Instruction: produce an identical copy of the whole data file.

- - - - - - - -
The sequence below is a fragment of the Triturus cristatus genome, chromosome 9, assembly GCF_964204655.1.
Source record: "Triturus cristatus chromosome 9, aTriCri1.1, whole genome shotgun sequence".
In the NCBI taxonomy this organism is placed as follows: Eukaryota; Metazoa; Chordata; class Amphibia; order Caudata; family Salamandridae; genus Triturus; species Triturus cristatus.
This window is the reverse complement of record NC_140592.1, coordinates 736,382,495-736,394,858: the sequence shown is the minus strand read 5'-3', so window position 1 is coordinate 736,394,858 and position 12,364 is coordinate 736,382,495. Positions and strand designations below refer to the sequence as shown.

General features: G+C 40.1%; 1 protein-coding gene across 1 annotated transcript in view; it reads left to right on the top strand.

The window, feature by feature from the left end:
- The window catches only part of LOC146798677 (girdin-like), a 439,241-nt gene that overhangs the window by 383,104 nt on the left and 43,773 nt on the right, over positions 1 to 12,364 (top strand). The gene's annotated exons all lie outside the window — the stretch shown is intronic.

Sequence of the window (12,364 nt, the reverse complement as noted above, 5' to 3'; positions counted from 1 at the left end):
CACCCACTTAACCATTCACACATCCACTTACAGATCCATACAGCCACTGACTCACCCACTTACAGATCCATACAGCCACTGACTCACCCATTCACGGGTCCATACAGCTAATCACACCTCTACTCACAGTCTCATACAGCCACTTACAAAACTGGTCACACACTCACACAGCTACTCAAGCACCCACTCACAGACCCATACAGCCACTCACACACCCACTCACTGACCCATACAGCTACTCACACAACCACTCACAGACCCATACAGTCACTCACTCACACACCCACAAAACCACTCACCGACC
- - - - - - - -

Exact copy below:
The sequence below is a fragment of the Triturus cristatus genome, chromosome 9, assembly GCF_964204655.1.
Source record: "Triturus cristatus chromosome 9, aTriCri1.1, whole genome shotgun sequence".
In the NCBI taxonomy this organism is placed as follows: Eukaryota; Metazoa; Chordata; class Amphibia; order Caudata; family Salamandridae; genus Triturus; species Triturus cristatus.
This window is the reverse complement of record NC_140592.1, coordinates 736,382,495-736,394,858: the sequence shown is the minus strand read 5'-3', so window position 1 is coordinate 736,394,858 and position 12,364 is coordinate 736,382,495. Positions and strand designations below refer to the sequence as shown.

General features: G+C 40.1%; 1 protein-coding gene across 1 annotated transcript in view; it reads left to right on the top strand.

The window, feature by feature from the left end:
- The window catches only part of LOC146798677 (girdin-like), a 439,241-nt gene that overhangs the window by 383,104 nt on the left and 43,773 nt on the right, over positions 1 to 12,364 (top strand). The gene's annotated exons all lie outside the window — the stretch shown is intronic.

Sequence of the window (12,364 nt, the reverse complement as noted above, 5' to 3'; positions counted from 1 at the left end):
CACCCACTTAACCATTCACACATCCACTTACAGATCCATACAGCCACTGACTCACCCACTTACAGATCCATACAGCCACTGACTCACCCATTCACGGGTCCATACAGCTAATCACACCTCTACTCACAGTCTCATACAGCCACTTACAAAACTGGTCACACACTCACACAGCTACTCAAGCACCCACTCACAGACCCATACAGCCACTCACACACCCACTCACTGACCCATACAGCTACTCACACAACCACTCACAGACCCATACAGTCACTCACTCACACACCCACAAAACCACTCACCGACC